reminder of what Elton Dean and his merry band could do. All on form, Tippett,
Charig, Malfatti, Skidmore et al tear through the repertoire while the
Miller/Moholo axis never sounded so powerful as they drive ‘Bidet Bebop’.
Lovely to hear the all too rare Mongesi Feza again.
Flowers For Johnny, Anders Gahnold Trio (Ayler Records)
captured double live cd of the trio featuring alto saxman, Gahnold, drummer
Gilbert Matthews and the impeccable bassist Johnny Dyani, to whom it is
dedicated. Unmissable example of a trio at work in the free arena whilst
retaining a firm grasp of melodic form.
Napoli’s Walls, Louis Sclavis (ECM Records)
quartet offers its take on the meetings between artist Ernest Pignon-Ernest and
the walls of old Naples. Mournful European echoes as Vincent Courtois’ cello
casts dark shadows down Napoli’s streets.
Sclavis, as ever, excels on bass clarinet in particular.Jazzloops, Hugh Hopper (Burning
loops and samples of Hopper and
some of his associates. Dark and otherworldly, harking back to a lifelong
fascination with tape loops.
Gianluigi Trovesi Ottetto, Fugace (ECM)
homage to jazz from W.C.Handy to the present, taking in Italian traditional
music, some Mingus-like swagger, funk, harpsichord snatches and elements of
electronics along the way. Pretty unclassifiable, which is always nice.
BBC Radio 1971-74, Soft Machine (Hux)
From the dark
turbulence of their fifth album through to the guitar led jazzrock of ‘Bundles’
this documents a band that were often much better live. Then they turned into a
blind alley from which they never re-appeared.
Before The Dawn, Satoko Fujii Orchestra East (Natsat)
All the energy
and intensity of a large free-blowing ensemble tempered by the rigorous
structures of big-band compositions. Somewhere near to Brotzmann’s Tentet,
perhaps, for sheer excitement and exuberance.
Askin’ The Way, Back Door (Cultural Foundation)
A comeback that
shows them doing what they do best ; old favourites and new tunes that mix
acerbic sax and gutsy bass all driven by their original and best drummer.
When Worlds Collide : The Music OF Frank Zappa, The Muffin Men/Ensemble 10:10
(label contact: www.muffinmen.co.uk)
Uncle Frank may
have had hard words for some jazz but this meeting to celebrate his work shows
how much of his music slipped into the category. Arrangements swing and exhibit
more life than some of the moribund regurgitations that surface in the name of
jazz. Fine sax, flute and guitar soloing in evidence as well as superb
arrangements for all sixteen players. What next ? ‘G-Spot Tornado’ ?
BEST POETRY BOOKS 2003
Larissa Szporluk, The Wind Master Cherry, the Wind (Alice James)
mythology, twisted innocence and more in a playful, accomplished lyricism.
Michael Teig, big back yard (Boa Editions)
discursive lyrics from one of the people who brought us the wonderful Jubilat magazine.
Olena Kalytiak Davis, shattered sonnets love cards and other off and back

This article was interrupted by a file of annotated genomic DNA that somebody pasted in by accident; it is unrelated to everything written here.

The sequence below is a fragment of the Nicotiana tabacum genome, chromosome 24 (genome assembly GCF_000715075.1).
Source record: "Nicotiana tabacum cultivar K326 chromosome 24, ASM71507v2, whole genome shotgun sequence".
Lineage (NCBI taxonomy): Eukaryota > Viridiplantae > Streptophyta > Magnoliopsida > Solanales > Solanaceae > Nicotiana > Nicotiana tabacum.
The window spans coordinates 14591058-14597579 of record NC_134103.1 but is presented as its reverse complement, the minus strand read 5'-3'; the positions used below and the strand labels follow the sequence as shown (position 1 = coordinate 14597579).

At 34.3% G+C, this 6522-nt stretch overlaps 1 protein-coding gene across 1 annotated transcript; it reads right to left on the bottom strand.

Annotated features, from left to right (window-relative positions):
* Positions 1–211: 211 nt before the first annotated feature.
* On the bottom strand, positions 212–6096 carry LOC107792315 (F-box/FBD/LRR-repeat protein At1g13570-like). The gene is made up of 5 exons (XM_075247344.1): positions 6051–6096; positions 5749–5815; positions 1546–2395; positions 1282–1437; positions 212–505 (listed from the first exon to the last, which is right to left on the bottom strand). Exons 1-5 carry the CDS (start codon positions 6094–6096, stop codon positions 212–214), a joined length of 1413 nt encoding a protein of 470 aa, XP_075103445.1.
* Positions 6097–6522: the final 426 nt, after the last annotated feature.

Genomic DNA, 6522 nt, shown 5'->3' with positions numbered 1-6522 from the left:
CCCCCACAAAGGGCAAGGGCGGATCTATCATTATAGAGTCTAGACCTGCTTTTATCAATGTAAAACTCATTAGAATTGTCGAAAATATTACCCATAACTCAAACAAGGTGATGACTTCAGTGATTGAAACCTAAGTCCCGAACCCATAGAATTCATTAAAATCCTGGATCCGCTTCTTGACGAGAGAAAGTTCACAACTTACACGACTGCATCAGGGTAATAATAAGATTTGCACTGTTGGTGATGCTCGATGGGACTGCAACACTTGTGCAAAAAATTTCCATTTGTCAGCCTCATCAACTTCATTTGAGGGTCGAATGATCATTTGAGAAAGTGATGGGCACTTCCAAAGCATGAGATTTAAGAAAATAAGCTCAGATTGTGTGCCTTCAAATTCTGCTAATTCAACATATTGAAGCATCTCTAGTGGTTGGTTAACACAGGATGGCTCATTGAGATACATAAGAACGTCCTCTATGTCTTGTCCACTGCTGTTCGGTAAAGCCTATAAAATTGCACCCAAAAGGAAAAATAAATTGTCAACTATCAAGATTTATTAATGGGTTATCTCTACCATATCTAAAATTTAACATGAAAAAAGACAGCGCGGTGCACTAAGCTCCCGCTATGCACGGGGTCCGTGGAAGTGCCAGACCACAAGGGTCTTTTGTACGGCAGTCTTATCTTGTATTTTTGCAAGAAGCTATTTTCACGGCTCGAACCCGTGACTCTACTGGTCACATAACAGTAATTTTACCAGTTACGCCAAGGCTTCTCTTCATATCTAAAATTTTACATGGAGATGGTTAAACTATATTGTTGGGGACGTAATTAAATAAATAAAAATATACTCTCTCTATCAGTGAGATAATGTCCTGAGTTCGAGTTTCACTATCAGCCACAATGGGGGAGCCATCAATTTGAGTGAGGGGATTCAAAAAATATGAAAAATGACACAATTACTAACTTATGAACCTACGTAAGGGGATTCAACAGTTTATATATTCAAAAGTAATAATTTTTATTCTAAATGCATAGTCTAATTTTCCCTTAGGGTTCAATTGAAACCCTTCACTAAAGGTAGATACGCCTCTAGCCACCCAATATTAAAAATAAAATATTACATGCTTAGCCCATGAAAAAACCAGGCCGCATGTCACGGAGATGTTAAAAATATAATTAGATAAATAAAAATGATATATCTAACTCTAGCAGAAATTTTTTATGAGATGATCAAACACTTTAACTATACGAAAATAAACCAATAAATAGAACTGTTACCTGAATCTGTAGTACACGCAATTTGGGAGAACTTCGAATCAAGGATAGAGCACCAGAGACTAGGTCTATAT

handed importunities (Bloomsbury/Tin House)
which wander everywhere, winging it between romantic confession and personal
experiment. Surprising and delightful.
Michael Brennan, The Imageless World (Salt)
Full of new
images and ways-of-seeing and -saying, these ‘letters home’ are wonderful
missives from ‘the room of seven thousand books’.
John Kinsella, Peripheral Light (Norton)
At last! A
rigorously chosen and ordered, readable and coherent ‘selected and new poems’
from this effusive author/editor/publisher.
Robert Duncan, Letters (Flood Editions, reissue)
Tony Lopez, False Memory (Salt)
sonnet sequence which the author has been working on for several years in
one volume. A shattered, disassembled critique of consumer society and it’s
media; terse, elusive, difficult and rewarding.
THREE BOOKS OF POETRY CRITICISM OR POETICS
Removed for Further Study: The Poetry of Tom Raworth (The Gig 13/14)
thorough collection of essays and writing about Tom Raworth, timed to accompany
the massive Collected Poems Carcanet issued this year.
Andrew Duncan, The Failure of Conservatism in Modern British Poetry (Salt)
unsuccesful, disappointingly (not) edited, opinionated and personal discussion
by this erratic and gobby author. Well worth the read though.
Pierre Joris, A Nomad Poetics (Wesleyan)
provocative and at times repetitive discussion of poetics in relation to
Deleuze’s idea of rhizomes and networks, and the concept of always being
BEST NOVELS 2003
Jon MacGregor, If Nobody Speaks of Remarkable Things.
nearest a book published by a mainstream publisher has come to prose-poetry.
This is a beautiful, evocative, slow-moving description of what goes on one day
in one particular street.
Jeff Noon, Falling Out of Cars
writes his masterpiece. A beautifully fragmented road trip, full of mirrored
images, drug-induced visions and disappearing words.
Alan Garner, Thursbitch
accomplished story of two couples, two times and one place there’s a
mythological passion and a surprisingly dark vision of the nature of things.
Garner’s best since Red Shift, which in some ways this revisits or rewrites.
Russell Hoban, Her Name Was Lola
Hoban has, in
many ways, been writing versions of the same story for a decade now. This is
one of the best, although he has yet to recapture the power and originality of Riddley